Earlier this season on Star Trek: Lower Decks, while Mariner was having her biggest fears turned against her, we learned that she was dating fellow ensign Jennifer Sh’reyan. In “Hear All, Trust Nothing,” the couple take another step in their relationship. Meanwhile, the rest of the gang go onboard a fan favorite space station to help negotiations with the Karemma of the Gamma Quadrant.
Recently, we’ve seen Mariner taken out of her comfort zone and it has really done well for her development. She shows a side of her that isn’t reckless and spontaneous. Whether it’s Ransom, or in this case Jennifer, she has more self-control than you would expect.
The eggshells she walks on and the lengths she goes to not alienate her partner’s friends demonstrates how invested she is with Jen and their romance. Mariner puts up with a lot because it’s totally not her scene but she is a good sport. It’s kind of cute in a way as well. In a nice but predictable twist, all Jennifer wanted was for her girlfriend to be herself giving the Lower Decks lead an opportunity to live up to her reputation. From our first time seeing them in this manner, they make a good couple and have potential for interesting storylines in the future.
Star Trek fans probably are more excited to revisit Deep Space Nine. From the very beginning, the reenactment of the show’s opening sequence complete with the accompanying soundtrack and horns will draw you in and build the nostalgia. In addition, Armin Shimerman and Nana Visitor reprise their roles of Quark and Kira Nerys respectively.
Lower Decks also gives us a glimpse at the reconstruction following the Dominion War with tensions still high. The negotiations are the first steps towards healing. At least the space station seems to be thriving, Quark himself has become a successful entrepreneur with franchises across the galaxy. It was nice to see these old faces and go around the station that it makes me wish for more, especially for a more serious drama. Obviously, this was for comedic hijinks. Maybe it’s setting the stage for something later since the architects of the current Star Trek Universe mentioned during San Diego Comic-Con they would be mining Deep Space Nine for new content.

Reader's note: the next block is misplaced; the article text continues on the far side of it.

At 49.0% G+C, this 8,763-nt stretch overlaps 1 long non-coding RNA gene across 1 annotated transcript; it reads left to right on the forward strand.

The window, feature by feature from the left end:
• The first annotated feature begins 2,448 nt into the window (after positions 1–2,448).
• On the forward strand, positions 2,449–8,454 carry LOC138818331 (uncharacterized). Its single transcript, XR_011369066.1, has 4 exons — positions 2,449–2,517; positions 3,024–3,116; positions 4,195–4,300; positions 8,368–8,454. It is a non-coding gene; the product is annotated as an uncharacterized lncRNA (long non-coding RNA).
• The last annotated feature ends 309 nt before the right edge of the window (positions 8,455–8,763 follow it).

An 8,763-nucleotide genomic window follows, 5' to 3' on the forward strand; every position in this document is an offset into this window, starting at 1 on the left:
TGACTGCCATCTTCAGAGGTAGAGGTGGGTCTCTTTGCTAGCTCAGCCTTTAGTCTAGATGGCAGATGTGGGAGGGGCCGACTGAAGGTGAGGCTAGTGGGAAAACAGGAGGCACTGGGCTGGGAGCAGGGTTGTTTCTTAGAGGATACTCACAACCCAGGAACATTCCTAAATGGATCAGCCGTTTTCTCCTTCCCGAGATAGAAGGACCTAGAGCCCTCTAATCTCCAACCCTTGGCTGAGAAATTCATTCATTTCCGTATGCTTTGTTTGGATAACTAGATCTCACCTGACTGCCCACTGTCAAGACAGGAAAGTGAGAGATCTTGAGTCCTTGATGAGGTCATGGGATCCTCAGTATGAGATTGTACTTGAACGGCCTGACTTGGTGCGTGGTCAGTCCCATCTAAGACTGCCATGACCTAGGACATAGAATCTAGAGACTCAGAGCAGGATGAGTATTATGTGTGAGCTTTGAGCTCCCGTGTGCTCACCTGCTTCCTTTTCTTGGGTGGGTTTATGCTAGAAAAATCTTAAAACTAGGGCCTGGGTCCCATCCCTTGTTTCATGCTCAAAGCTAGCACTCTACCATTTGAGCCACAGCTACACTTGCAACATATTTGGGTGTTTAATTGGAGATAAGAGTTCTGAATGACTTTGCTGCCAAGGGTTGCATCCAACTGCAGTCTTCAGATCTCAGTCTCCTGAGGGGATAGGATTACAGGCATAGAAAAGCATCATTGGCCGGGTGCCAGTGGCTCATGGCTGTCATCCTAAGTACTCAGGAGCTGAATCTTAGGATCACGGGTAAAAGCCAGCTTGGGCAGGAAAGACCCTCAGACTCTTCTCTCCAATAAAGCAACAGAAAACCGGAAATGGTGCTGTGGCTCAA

One of the more intriguing aspects of the episode is Tendi’s struggle with identity. When she comes across another Orion, she is reminded of the fact that she’s forged her own path and doesn’t want to live the stereotypical life of her people. Maybe in doing so, she is losing part of her culture, but she is embracing everything that she experiences through Starfleet. She’s not too out of touch though, and can draw upon what her family taught her. She’s pretty bad ass and could give Mariner competition for most hardcore ensign if she wasn’t too busy pursuing science and medicine.
“Hear All, Trust Nothing” has a good mix of nostalgia with the Deep Space Nine narrative along with showing different sides to Mariner and Tendi.
New episodes of Star Trek: Lower Decks are released Thursdays on Paramount+.
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